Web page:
Barbara Cassani, the Chair of the Bid, now has her team assembled and things are really moving.

This will be a bid to rival the best.  And we are backing it 100%.

Young people starting in secondary school now can aspire to be champions in 2012.

But we want everyone to feel that sport can be a vital part of their lives, regardless of their talent.

To enjoy sport for its own sake.

To compete and to excel.

And because a good sport policy is also a good education policy, a good health policy and good anti-crime policy.

This is not just talk.

We are putting in place the foundations in schools and communities, and building the ladder of opportunity to take the talented, whatever their background, as high as they can go:

– Reviving school sport, with 400 specialist sport colleges, and 3,000 sport co-ordinators, bringing competitive sport back into our schools.

– Boosting grassroots sport, first with £750 million of Lottery money for school and community facilities announced by Tony Blair three years ago, then with a further £100m for community sport halls announced this summer, and just three weeks ago the decision to give community amateur sports clubs mandatory rate relief.

– Bringing the best artists and creative talents into some of the most deprived schools in the country in our Creative Partnerships.

– Developing summer play schemes, with sport, music, dance and theatre helping our young people feel the pride that comes from learning new skills.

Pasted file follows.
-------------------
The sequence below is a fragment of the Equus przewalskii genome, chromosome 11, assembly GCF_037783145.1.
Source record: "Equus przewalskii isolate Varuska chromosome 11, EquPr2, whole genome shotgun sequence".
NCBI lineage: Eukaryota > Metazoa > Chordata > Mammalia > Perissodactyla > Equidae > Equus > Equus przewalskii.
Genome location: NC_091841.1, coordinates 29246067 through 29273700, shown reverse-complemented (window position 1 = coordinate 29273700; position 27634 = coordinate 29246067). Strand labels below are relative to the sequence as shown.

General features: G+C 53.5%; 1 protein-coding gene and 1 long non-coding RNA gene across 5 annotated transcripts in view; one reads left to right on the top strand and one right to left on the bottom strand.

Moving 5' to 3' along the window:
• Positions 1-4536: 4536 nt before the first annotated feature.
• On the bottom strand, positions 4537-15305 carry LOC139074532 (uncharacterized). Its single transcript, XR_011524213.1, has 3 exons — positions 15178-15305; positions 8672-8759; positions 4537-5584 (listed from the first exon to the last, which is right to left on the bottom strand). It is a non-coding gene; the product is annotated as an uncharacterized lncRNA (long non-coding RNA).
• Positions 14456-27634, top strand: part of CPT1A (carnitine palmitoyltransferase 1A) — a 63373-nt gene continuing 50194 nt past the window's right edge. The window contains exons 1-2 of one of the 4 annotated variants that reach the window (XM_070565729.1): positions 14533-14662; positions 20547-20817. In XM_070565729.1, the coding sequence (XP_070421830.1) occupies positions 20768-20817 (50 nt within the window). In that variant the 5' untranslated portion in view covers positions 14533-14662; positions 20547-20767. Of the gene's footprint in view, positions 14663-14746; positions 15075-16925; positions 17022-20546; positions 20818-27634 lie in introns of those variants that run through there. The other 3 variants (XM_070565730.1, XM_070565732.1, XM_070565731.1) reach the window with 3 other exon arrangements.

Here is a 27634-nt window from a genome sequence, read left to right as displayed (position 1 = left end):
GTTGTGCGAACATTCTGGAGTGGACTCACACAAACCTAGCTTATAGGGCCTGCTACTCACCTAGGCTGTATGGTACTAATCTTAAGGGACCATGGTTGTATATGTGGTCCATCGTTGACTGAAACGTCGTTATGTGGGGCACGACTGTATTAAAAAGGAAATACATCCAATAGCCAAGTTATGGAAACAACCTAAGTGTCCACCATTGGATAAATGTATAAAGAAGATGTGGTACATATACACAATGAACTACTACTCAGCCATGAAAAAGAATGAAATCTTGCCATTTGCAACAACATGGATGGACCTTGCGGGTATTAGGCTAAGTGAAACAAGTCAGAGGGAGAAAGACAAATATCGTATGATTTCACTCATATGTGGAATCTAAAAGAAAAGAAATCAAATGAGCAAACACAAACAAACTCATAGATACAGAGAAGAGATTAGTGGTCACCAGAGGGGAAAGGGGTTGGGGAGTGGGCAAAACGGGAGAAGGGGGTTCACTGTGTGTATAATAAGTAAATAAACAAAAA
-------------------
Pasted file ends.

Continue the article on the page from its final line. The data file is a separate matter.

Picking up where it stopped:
I’m proud that we brought back free entry to our museums, that the National Theatre and the Royal Opera House have brought in new audiences by cutting their ticket prices.

The Baltic Gallery in Gateshead packs in local people and tourists alike, free to all.

But as we know, equality of opportunity is a fine phrase for those who already have the will to succeed.

But for many, success in any field remains just a dream.

Our mission is to enable those who today can only dream, to have the chance to achieve their very best tomorrow.

To feel they were given a chance and the means to grab it.

Of course our Party exists to deliver prosperity, education, and good health for the many and not just the few, but we also exist to feed the imagination of the many as well.

It’s only fair that everyone gets the chance to enjoy the finest of music, of theatre, of dance, of film.

It’s only fair that everyone gets the opportunity to enjoy the sports of their choice.

Throughout Britain our towns and cities are increasingly recognising just what the arts and sport can do for their people, for their environments and for their economies.

Great cities, like Newcastle, Glasgow, Gateshead, Birmingham, Bristol, Manchester, Cardiff, Leeds.

Wonderful cities, finding the vigour of their 19th Century boom years in the 21st Century’s creative industries.

Liverpool will buzz with excitement and its economy will get a terrific lift as European Capital of Culture.